As part of the I AM A VOICE for Epilepsy Awareness™ campaign, the Voice Epilepsy™ podcast series introduces a variety of topics related to epilepsy, including medications, treatment, law, employment, surgery, mental health, stress, and stigma, among many others. Whether you are a person living with epilepsy or you have a personal or professional interest in epilepsy, the Voice Epilepsy™ podcast series is for you! You can find the Voice Epilepsy™ podcast series on iTunes, Google Play, Spotify, Podbean etc.
Thursday Mar 12, 2020
Voice Epilepsy Episode 4: March 26th International Purple Day™ & COVID-19 2020
Thursday Mar 12, 2020
Thursday Mar 12, 2020
Prevent Anxiety Around COVID-19
On Wednesday March 11th, the World Health Organization (WHO) declared COVID-19 as a global pandemic. To help lessen some fears and anxieties, we have compiled information on COVID-19 and what you can do to decrease your risk of contracting it. Please see below for this information:
What is COVID-19?:
COVID-19 is the disease caused by the most recently discovered coronavirus. Coronaviruses are part of a large family of viruses that may cause illness in animals/humans. This new virus and disease were unknown before the outbreak began in December 2019 in Wuhan, China.
Symptoms of COVID-19:
The most common symptoms of COVID-19 are fever, tiredness, and dry cough. Some people may also experience aches and pains, nasal congestion, runny nose or sore throat. These symptoms are usually mild and begin gradually and are similar to symptoms associated with colds and flu.
It is important to note that some people who are infected with COVID-19 may present with very little symptoms or no symptoms at all and symptoms sometimes may also take up to 14 days to appear after exposure.
How is COVID-19 Diagnosed?:
COVID-19 is diagnosed by a health care provider based on symptoms and other factors (such as travel to affected areas) and is confirmed through laboratory tests.
How is COVID-19 Treated?:
While there is currently no treatment or vaccine for COVID-19, approximately 80% of people infected by COVID-19 will recover on their own. However, it has been found that 1 out of every 6 people develop serious illness, which can cause difficulty in breathing.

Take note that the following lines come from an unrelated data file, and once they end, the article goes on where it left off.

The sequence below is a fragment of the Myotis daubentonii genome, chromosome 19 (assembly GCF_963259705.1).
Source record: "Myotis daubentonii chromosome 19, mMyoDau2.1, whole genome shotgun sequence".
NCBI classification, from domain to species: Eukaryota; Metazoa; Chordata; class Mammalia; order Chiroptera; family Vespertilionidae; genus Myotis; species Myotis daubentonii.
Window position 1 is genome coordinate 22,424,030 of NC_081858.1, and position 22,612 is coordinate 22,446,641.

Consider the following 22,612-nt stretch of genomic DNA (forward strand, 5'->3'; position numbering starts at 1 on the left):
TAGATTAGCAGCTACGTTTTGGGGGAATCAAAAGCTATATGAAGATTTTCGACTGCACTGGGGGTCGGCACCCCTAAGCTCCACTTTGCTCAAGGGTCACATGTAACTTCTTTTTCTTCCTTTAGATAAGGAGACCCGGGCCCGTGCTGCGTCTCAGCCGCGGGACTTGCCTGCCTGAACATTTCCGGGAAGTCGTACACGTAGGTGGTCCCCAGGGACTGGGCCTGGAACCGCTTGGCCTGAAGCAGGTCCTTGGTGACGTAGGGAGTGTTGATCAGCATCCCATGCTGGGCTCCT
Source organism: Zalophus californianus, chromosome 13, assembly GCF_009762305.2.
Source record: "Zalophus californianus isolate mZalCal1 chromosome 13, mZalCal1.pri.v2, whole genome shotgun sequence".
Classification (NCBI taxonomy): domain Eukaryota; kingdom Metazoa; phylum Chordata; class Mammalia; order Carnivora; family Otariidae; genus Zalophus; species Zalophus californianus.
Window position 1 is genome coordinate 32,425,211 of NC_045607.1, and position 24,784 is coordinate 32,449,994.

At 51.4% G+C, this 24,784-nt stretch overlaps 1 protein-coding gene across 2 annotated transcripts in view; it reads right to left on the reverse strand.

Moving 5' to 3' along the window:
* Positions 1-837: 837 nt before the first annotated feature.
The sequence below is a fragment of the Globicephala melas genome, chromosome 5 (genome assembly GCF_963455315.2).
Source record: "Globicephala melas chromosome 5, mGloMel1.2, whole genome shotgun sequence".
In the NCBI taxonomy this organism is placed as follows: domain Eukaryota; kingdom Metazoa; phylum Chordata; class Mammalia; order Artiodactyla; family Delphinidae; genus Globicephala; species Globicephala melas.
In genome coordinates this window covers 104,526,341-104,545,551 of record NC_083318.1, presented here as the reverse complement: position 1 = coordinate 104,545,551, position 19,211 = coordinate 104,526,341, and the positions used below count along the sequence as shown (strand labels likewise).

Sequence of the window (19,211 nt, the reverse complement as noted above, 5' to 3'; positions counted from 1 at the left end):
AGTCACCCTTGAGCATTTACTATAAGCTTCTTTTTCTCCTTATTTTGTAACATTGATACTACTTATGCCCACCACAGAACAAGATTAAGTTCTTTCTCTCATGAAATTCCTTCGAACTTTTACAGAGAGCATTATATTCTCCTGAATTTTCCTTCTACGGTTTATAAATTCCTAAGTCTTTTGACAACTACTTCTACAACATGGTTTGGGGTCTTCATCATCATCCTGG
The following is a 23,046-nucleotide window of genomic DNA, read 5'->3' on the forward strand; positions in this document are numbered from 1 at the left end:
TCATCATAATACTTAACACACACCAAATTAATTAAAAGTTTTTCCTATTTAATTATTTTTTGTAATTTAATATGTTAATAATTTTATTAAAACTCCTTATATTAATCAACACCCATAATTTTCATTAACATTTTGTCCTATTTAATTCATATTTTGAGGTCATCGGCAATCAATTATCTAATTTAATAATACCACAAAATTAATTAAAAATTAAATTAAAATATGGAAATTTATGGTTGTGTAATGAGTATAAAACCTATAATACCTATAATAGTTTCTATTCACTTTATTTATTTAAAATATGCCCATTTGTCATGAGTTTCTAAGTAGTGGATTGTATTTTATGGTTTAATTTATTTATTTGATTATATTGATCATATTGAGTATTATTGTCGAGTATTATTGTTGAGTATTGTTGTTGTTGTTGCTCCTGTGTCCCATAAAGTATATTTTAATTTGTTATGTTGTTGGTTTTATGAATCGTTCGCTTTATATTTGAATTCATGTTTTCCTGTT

People who are more likely to develop serious illness include the elderly, the immunocompromised and people with underlying medical problems, such as heart problems, diabetes and high blood pressure.
Am I At Greater Risk Due To Epilepsy?:
It has been found that epilepsy does not present an increased risk of catching COVID-19 or developing serious illness. However, some of the symptoms of COVID-19, such as high fever, cough and difficulty breathing, may put you at an increased risk of seizures.
This may be due to the fact that feeling unwell and having a higher temperature can be a trigger for seizures and coughing and difficulty breathing can keep you up at night and lack of sleep can also be a trigger for seizures. If you are feeling an exacerbation of seizures due to these symptoms, please contact your healthcare professional.
What Should I Do If I Become Ill?:
If you become ill, you should quarantine yourself at home as quickly as possible and immediately contact your health care provider or local public health authority. Inform them about your symptoms and any other pertinent details, such as your travel history, if you have had any contact with a sick person, etc. and get tested for COVID-19.
How Can I Protect Myself from COVID-19?:
There are many actions that you can take to stay healthy and prevent the spread of COVID-19. Here are some options at your disposal:
- If you are sick, stay home from work and/or school and avoid public places
- Encourage others who are sick to also stay home from work/school and avoid public places
- Wash your hands regularly with soap and water for at least 20-30 seconds
- If you are in a situation where you are unable to wash your hands, use hand sanitizer that’s 60% to 95% alcohol
- Cough and/or sneeze into your elbow
- Clean and disinfect frequently touched objects and surfaces, such as door handles
- Fill your prescriptions regularly to ensure you have enough anti-epileptic medication in case you are unable to leave your house
- Limit your contact with others, such as avoiding sports games, concerts, events, etc. or other places where there are crowds or large gatherings
- When greeting people, try waving rather than shaking hands or hugging
- Stay at least 1 meter away from someone who is coughing and/or sneezing
- Try not to touch your face, including your eyes, nose and mouth
- Keep up to date on COVID-19 hotspots (areas where COVID-19 is spreading widely) and avoid travelling to those areas
- Change your regular habits, such as working out home instead of at the gym, doing online grocery shopping, etc.
- Stock up on essentials such as non-perishable food items, toilet paper, etc.
- Ensure you are getting information about COVID-19 from experts and reputable sources and not relying on other people’s opinions
It is understandable to feel anxious or worried about COVID-19. We hope that the information contained in this blog post will help lessen some of your anxieties and worries. Find out more about COVID-19 here.